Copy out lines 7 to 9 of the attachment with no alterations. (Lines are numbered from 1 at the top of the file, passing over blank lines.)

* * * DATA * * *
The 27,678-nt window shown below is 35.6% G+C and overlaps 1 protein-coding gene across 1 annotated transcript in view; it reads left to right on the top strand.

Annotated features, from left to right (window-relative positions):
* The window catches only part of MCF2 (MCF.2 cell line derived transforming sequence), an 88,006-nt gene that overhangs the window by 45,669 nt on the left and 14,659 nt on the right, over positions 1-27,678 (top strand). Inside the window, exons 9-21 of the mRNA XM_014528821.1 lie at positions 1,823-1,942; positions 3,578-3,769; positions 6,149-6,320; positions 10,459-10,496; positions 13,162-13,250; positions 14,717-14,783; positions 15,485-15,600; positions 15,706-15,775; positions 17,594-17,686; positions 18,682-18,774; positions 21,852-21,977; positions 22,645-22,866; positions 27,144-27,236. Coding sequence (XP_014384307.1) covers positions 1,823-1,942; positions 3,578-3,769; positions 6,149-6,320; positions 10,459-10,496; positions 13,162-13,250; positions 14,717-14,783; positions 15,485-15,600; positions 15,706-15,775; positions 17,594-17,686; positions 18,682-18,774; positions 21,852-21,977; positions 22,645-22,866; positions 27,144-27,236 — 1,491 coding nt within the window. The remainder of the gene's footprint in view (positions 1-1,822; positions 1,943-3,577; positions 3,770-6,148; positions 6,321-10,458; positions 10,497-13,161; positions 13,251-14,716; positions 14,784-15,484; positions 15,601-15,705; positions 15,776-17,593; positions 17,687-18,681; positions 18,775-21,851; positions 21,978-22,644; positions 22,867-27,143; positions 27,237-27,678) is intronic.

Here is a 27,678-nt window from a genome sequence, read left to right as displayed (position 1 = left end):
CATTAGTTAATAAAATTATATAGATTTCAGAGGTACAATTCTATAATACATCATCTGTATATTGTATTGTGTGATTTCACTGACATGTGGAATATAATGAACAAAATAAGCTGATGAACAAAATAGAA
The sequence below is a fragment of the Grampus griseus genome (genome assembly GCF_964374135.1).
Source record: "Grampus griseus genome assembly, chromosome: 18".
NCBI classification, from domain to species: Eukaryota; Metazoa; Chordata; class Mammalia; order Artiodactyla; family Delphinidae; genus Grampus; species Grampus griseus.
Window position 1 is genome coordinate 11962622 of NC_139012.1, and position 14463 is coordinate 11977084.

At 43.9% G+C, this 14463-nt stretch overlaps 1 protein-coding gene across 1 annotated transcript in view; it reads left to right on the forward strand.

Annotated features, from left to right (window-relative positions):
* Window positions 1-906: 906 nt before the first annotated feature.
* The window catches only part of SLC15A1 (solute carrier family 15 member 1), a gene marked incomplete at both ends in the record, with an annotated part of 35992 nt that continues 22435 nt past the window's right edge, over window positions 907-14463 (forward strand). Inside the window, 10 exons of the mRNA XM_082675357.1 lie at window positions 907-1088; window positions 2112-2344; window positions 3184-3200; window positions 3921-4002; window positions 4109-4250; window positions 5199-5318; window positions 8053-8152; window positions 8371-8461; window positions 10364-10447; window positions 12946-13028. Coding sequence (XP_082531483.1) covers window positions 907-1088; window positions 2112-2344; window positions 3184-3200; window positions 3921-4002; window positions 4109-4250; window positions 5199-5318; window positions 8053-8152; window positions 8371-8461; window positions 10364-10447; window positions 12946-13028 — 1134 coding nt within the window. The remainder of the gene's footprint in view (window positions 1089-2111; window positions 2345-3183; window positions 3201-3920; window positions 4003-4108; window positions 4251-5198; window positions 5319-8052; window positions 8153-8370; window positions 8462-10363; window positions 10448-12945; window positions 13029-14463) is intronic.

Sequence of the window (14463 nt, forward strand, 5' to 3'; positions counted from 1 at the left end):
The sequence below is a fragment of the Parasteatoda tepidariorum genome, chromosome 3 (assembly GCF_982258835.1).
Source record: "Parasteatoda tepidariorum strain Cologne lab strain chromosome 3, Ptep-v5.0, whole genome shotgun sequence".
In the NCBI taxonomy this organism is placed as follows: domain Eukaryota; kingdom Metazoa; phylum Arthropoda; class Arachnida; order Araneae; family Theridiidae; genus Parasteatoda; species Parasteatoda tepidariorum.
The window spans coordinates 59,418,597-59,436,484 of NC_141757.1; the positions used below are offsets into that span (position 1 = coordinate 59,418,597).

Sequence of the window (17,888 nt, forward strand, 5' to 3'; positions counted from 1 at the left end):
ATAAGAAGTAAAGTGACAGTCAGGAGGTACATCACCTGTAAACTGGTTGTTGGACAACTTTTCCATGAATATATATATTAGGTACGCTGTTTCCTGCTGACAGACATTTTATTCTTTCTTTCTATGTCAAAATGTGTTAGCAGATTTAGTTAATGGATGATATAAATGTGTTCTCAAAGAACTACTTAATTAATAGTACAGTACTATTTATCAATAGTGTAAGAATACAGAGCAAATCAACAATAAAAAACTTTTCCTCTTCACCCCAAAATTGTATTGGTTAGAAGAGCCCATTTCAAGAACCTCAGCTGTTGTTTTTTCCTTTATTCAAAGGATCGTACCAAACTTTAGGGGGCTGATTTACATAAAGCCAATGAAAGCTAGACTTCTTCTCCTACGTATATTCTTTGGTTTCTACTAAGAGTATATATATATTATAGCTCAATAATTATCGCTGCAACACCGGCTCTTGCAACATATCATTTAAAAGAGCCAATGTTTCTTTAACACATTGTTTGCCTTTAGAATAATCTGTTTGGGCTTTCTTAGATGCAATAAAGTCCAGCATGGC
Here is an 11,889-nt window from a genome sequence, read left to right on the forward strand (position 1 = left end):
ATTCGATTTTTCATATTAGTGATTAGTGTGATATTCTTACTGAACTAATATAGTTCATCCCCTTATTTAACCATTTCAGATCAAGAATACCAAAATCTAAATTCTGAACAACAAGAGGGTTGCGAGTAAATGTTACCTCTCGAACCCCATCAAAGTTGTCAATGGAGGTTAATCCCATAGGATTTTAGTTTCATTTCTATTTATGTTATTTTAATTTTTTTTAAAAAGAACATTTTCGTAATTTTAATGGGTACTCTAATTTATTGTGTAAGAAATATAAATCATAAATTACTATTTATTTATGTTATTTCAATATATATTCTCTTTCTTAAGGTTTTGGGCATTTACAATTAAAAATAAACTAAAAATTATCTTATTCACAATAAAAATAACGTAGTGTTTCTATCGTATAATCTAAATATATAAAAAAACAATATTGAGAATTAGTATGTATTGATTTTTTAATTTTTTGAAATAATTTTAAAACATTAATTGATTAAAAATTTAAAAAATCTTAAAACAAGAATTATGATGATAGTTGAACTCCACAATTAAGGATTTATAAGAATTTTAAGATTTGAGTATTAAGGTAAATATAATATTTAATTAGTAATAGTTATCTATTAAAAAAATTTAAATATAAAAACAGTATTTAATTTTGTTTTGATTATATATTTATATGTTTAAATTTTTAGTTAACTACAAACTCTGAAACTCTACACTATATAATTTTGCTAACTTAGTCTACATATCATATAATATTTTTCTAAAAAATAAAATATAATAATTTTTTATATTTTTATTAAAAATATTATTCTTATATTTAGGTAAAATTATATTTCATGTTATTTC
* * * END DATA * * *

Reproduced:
Source record: "Grampus griseus genome assembly, chromosome: 18".
NCBI classification, from domain to species: Eukaryota; Metazoa; Chordata; class Mammalia; order Artiodactyla; family Delphinidae; genus Grampus; species Grampus griseus.
Window position 1 is genome coordinate 11962622 of NC_139012.1, and position 14463 is coordinate 11977084.